Not that we’re too surprised, mind you. Any community that can count grinding for experience points/boar tusks for hours on end as one of its main hobbies has to have developed a pretty serious attention span – probably out of necessity, if nothing else.
Hey, rest of the videogame industry, you might as well pack it in -- or at least stop making passes at the fantasy genre buffet and loading your plates up with clichés. Why? Because Dragon Age is officially a franchise now, and unless BioWare suffers a huge sophomore slump, your efforts are going to look silly by comparison. So, what’s on the table for Dragon Age 2? Well, here’s what we know so far:
First up, BioWare’s ready to unfurl one of its trademark 60-hour yarns, but this time, the role-playing powerhouse is breaking free from its usual mold. Dragon Age 2 tells the decade-spanning story of Hawke, “a penniless refugee who rises to power to become the single most important character in the world of Dragon Age.” Obviously, rags-to-riches has been done before, but we’re more interested in what BioWare’s going to do with a game world that’s actually affected by the passage of time.
On top of that, Dragon Age’s roughest edge, its graphical style – which was actually so rough that its nearest living genetic relative is a piece of sandpaper – is getting a complete overhaul. Or at least, that’s what we’re expecting from BioWare’s proclamation of a “new visual style.” Combat, meanwhile, is seemingly taking a turn for the visceral, with “dynamic new combat mechanics that put you right in the heart of battle.”
For now, we’re gonna have to take BioWare’s Executive VP of Press Release Writing’s word for it, but with a big blowout scheduled for next month’s Gamescom gaming convention, we won’t have to wait too long to judge for ourselves.
The game’s slated for a March 2011 release date. Odds are, after we’re done playing it, we’ll be able to identify with Hawke quite well, seeing as – if it’s anything like Origins -- we’ll probably lose our jobs, friends, and social lives to it and become penniless. That “most important character in the world” bit, though? Not so much.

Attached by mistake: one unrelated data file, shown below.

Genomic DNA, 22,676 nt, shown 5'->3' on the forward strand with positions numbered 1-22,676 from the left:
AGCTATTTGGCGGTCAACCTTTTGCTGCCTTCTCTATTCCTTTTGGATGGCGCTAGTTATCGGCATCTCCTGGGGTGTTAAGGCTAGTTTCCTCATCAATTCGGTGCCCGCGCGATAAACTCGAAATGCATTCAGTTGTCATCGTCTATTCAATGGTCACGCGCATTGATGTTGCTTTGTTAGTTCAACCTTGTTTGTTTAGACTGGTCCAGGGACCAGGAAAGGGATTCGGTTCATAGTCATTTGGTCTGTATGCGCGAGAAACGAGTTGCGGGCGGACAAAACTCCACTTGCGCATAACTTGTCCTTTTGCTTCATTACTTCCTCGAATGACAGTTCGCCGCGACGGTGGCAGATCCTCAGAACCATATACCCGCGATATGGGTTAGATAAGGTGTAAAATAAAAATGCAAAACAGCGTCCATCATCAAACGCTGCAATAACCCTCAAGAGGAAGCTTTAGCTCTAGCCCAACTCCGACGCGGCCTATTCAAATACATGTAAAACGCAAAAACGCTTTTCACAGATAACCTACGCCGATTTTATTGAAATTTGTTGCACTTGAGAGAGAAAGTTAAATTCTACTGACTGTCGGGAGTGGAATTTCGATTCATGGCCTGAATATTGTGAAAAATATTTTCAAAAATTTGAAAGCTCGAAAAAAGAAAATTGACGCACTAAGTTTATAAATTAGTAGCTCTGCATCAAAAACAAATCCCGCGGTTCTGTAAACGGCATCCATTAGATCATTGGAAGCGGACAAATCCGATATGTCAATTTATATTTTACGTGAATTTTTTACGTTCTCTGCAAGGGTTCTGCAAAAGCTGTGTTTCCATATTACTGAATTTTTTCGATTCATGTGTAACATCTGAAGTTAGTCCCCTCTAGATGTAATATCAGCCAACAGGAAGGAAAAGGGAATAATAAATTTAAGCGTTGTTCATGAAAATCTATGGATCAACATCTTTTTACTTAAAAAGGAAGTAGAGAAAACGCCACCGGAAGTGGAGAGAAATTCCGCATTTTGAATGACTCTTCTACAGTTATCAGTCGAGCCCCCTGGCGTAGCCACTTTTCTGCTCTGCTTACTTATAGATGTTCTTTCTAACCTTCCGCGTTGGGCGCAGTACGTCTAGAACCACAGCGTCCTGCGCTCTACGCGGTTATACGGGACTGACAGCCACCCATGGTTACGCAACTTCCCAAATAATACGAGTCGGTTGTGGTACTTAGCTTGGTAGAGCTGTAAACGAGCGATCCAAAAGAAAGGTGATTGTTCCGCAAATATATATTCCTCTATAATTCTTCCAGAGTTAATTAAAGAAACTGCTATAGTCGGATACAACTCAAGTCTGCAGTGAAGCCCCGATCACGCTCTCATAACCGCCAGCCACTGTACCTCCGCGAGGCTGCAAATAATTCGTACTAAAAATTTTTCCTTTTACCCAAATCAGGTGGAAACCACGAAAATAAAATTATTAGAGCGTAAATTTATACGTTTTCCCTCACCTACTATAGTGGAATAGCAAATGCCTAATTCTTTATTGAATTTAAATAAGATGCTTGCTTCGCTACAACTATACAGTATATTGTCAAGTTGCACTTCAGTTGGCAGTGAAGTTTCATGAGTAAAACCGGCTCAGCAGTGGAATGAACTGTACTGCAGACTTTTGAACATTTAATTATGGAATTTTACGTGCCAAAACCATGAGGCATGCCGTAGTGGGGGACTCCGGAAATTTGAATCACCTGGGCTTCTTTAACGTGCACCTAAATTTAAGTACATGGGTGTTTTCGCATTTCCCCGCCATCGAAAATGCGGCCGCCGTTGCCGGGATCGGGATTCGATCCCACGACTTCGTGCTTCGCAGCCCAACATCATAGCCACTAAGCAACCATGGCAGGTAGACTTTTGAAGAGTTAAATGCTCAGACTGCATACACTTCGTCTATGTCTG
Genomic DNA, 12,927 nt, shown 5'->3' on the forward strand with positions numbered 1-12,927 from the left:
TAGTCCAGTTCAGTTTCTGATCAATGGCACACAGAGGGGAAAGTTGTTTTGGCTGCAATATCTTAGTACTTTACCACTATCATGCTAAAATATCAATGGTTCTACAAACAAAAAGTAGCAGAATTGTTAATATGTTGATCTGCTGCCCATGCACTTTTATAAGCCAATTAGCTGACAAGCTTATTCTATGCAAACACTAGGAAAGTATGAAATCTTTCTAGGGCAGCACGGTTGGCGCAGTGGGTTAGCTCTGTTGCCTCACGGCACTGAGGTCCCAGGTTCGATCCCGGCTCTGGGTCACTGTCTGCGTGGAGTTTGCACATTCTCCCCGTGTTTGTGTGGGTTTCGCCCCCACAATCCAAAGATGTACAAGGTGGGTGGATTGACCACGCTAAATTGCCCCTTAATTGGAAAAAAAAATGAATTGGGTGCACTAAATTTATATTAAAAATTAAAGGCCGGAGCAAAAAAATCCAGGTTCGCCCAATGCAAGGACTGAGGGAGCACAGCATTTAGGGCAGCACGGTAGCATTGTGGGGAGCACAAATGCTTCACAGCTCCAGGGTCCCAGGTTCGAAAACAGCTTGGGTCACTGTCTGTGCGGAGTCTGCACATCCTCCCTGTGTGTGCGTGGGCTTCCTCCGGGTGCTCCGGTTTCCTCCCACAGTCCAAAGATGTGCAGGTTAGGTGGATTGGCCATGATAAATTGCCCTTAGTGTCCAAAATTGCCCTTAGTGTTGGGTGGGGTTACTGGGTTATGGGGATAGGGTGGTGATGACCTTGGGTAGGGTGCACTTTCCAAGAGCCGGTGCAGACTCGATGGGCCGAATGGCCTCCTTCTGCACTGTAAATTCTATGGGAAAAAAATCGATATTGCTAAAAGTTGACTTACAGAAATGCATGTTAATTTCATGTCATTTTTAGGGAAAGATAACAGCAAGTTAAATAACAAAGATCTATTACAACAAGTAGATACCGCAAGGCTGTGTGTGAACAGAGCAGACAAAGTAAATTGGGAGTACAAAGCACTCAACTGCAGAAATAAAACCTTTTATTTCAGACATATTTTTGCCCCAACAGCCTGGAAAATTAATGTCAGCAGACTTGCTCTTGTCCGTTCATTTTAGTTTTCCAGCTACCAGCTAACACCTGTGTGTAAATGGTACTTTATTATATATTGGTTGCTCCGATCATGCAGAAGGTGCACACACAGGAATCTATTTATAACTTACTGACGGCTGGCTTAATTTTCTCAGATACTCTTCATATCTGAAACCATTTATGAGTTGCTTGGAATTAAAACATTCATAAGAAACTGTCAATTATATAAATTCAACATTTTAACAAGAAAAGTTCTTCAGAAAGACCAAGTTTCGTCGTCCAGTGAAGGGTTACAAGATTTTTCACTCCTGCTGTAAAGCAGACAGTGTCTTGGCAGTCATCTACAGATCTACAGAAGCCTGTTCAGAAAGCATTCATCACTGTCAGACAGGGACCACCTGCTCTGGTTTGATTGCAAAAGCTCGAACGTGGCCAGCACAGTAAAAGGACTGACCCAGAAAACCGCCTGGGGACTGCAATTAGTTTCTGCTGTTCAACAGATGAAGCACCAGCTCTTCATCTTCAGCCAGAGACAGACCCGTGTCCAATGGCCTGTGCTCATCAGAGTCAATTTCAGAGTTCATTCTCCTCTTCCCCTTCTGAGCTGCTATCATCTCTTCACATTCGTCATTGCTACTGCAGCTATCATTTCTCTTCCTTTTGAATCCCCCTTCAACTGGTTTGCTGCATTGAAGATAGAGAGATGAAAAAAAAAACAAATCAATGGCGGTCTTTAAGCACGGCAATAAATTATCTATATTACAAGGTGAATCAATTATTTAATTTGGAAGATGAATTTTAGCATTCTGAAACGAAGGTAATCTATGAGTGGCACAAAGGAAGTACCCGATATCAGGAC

We don’t usually bat an eyelash when a game’s official forum undergoes a policy change, but we’re making a special exception and batting harder than a mafia hitman against someone’s kneecaps at Blizzard’s decision to switch its forum over to a real ID system. In a nutshell, this means that in order to post on, say, the official World of Warcraft or StarCraft II forums, you’ll soon have to display your real name for all 11.5-million some-odd players to see.
“The official forums have always been a great place to discuss the latest info on our games, offer ideas and suggestions, and share experiences with other players -- however, the forums have also earned a reputation as a place where flame wars, trolling, and other unpleasantness run wild,” said Blizzard’s announcement of the change.
“Removing the veil of anonymity typical to online dialogue will contribute to a more positive forum environment, promote constructive conversations, and connect the Blizzard community in ways they haven’t been connected before. With this change, you’ll see blue posters (i.e. Blizzard employees) posting by their real first and last names on our forums as well.”